Unmarried Couples

In Connecticut, unmarried couples are not protected by common law marriage. This presents a variety of issues unique to cohabitating couples who do not have the full rights of marriage. There are a range of reasons that couples choose not to marry, including financial, philosophical, political, and religious beliefs. Whatever the reasons, there is a process that can help protect clients in the future.

The courts will be there to assist unmarried couples with issues involving children. Child custody, support, and parenting are a handful of those concerns. Unlike married partners, Connecticut unmarried couples are not afforded the same rights. It is essential that couples who live together or share property and children take affirmative legal steps to protect themselves. They can memorialize their intent with respect to properties and finances. If they do not take the steps, these partners can be left without legal remedies or inadequate legal remedies. Freed Marcroft is familiar with protecting the rights of unmarried couples in Connecticut. Our clients receive the utmost attention to detail to ensure their future happiness.

There are a variety of reasons that some couples choose not to marry, including financial, philosophical, political, and religious beliefs.

The courts are there to help unmarried couples with issues involving children, such as determining child support, custody, and parenting.  However unlike married couples — and regardless of whether they have children — Connecticut couples that live together or own property together have to take affirmative legal steps in order to protect themselves and memorialize their intent with respect to property and finances.  If they do not, they can wind-up without legal remedies or with inadequate legal remedies.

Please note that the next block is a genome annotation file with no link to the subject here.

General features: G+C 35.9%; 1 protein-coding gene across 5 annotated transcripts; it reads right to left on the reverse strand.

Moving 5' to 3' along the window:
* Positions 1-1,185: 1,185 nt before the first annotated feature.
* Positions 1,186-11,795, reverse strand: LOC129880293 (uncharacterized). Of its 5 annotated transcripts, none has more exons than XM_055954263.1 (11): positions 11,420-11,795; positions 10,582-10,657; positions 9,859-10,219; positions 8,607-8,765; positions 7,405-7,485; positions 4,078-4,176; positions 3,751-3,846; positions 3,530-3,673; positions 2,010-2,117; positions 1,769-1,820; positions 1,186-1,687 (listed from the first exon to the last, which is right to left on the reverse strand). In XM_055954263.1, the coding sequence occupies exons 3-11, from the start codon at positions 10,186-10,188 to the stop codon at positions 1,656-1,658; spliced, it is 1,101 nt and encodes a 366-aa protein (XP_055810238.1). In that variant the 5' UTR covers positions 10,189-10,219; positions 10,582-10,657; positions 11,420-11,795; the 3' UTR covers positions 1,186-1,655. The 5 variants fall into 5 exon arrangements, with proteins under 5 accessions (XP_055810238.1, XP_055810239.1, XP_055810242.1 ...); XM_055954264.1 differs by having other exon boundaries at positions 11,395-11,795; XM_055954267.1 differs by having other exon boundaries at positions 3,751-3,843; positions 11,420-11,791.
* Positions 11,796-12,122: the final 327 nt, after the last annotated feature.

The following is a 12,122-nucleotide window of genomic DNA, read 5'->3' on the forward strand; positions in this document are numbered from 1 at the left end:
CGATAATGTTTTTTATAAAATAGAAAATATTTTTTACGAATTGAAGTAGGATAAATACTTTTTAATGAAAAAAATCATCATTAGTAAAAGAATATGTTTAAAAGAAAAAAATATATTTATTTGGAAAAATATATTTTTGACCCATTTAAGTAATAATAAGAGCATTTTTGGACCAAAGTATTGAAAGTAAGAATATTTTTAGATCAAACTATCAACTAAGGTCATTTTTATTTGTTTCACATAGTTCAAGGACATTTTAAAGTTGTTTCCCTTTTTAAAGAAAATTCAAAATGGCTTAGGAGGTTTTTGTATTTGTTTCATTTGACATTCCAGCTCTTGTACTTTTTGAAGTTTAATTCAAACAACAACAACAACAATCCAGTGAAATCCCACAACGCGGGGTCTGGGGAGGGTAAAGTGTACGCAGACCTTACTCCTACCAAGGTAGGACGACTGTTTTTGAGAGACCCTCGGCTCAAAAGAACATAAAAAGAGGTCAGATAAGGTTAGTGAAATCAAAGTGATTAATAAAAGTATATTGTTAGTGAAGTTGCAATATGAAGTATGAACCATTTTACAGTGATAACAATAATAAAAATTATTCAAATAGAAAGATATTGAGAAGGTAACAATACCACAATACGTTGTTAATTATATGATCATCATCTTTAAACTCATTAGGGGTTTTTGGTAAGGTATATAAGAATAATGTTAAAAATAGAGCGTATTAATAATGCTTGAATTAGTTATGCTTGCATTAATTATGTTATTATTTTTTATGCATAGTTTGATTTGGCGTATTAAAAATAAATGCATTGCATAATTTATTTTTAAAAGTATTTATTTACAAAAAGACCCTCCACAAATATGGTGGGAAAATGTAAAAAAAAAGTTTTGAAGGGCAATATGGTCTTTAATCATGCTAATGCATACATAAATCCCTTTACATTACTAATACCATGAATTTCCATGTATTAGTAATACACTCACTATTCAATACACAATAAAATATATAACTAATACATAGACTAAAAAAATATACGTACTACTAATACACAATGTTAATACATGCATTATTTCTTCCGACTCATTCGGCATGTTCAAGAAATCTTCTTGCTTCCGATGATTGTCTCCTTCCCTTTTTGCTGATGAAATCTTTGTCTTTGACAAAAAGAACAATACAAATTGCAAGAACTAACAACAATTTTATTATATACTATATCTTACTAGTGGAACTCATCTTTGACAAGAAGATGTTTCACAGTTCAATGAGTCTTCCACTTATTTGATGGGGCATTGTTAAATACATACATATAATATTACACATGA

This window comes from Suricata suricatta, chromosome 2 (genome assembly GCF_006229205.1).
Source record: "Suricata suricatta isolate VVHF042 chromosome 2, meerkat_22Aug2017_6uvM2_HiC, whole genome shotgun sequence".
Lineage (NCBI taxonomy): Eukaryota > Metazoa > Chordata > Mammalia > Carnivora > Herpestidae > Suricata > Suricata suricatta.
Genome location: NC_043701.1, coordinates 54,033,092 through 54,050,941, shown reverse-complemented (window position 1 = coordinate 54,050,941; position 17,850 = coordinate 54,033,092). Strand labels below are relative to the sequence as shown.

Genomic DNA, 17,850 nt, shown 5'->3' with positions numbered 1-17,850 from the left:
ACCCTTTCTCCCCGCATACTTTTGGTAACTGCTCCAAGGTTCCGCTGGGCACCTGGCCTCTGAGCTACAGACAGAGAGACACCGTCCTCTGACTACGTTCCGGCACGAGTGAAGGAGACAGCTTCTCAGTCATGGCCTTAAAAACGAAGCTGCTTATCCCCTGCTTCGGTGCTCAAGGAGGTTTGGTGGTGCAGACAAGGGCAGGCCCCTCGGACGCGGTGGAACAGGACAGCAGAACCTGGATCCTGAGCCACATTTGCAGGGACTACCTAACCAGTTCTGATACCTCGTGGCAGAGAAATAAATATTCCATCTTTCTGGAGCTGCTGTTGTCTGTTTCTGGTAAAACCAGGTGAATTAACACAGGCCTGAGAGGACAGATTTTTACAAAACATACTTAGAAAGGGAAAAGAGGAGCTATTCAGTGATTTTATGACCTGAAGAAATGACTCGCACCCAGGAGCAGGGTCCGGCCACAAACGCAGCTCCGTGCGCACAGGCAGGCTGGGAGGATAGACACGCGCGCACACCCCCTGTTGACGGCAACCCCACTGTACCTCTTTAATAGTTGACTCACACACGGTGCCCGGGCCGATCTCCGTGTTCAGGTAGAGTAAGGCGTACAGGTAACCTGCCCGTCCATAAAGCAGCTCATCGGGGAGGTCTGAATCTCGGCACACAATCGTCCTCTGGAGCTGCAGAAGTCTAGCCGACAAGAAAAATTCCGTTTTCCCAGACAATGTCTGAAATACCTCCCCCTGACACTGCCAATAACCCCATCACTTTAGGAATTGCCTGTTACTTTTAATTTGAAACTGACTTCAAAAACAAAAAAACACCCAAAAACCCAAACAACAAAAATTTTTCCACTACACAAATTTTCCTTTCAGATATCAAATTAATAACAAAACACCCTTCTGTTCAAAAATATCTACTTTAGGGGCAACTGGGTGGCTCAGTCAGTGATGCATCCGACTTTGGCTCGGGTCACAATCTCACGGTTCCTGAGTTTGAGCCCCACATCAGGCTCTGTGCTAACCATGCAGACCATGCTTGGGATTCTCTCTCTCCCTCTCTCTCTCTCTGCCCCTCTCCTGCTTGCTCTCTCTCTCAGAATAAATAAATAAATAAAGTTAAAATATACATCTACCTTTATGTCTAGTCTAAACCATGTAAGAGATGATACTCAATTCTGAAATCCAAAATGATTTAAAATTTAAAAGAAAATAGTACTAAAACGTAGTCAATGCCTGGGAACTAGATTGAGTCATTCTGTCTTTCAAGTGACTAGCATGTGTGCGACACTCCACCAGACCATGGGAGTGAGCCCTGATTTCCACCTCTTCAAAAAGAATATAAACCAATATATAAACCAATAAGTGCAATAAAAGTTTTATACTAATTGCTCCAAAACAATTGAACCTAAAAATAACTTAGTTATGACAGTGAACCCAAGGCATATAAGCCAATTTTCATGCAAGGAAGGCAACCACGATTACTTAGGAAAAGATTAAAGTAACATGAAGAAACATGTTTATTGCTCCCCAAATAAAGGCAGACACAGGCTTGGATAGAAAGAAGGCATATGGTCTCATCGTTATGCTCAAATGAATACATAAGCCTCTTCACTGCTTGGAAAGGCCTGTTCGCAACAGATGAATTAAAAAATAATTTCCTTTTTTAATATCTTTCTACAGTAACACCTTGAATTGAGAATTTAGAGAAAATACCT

Cohabitation Agreements & Estate Planning

At Freed Marcroft, we guide unmarried couples through the process making sure their intentions are legally memorialized.

Connecticut unmarried couples, regardless of sexual orientation or relationship length, are classified as unrelated individuals in the eyes of the law.  There is no common law marriage in Connecticut, so regardless of how long a couple has lived together, the courts do not recognize their relationship as a legal one.

A formal cohabitation agreement, at the outset or after you have moved in together, is the best way to protect yourself.  It can address everything from distribution of property to sharing of expenses and debts.

In addition, unless proper planning is done, if one person dies, the survivor is not entitled to the legal rights and benefits afforded to married spouses.  This means that the estate planning and medical documents that are essential for everyone are particularly important for unmarried couples.

We help unmarried clients plan for their futures via:

If a Relationship Breaks Down

Freed Marcroft’s attorneys also advise clients regarding their legal rights if their relationship breaks down.

If a relationship involving unmarried parents ends, we help unmarried parents with the following:

With respect to property, when a cohabitation agreement was in place, we assist clients in working implementing that agreement.  If there was not a cohabitation agreement, we assist clients in determining whether there is another available theory that would provide them with a legal remedy.

Life is unpredictable and no matter whether you are married or unmarried, with or without children, there is no better safeguard than being informed and preparing yourself as best as possible for the unexpected.

The attorneys at Freed Marcroft guide select clients and families through the legal issues relevant to unmarried couples and can help you plan for your future together and apart.  To discuss our helping you, contact us today either here or by phone at 860-560-8160.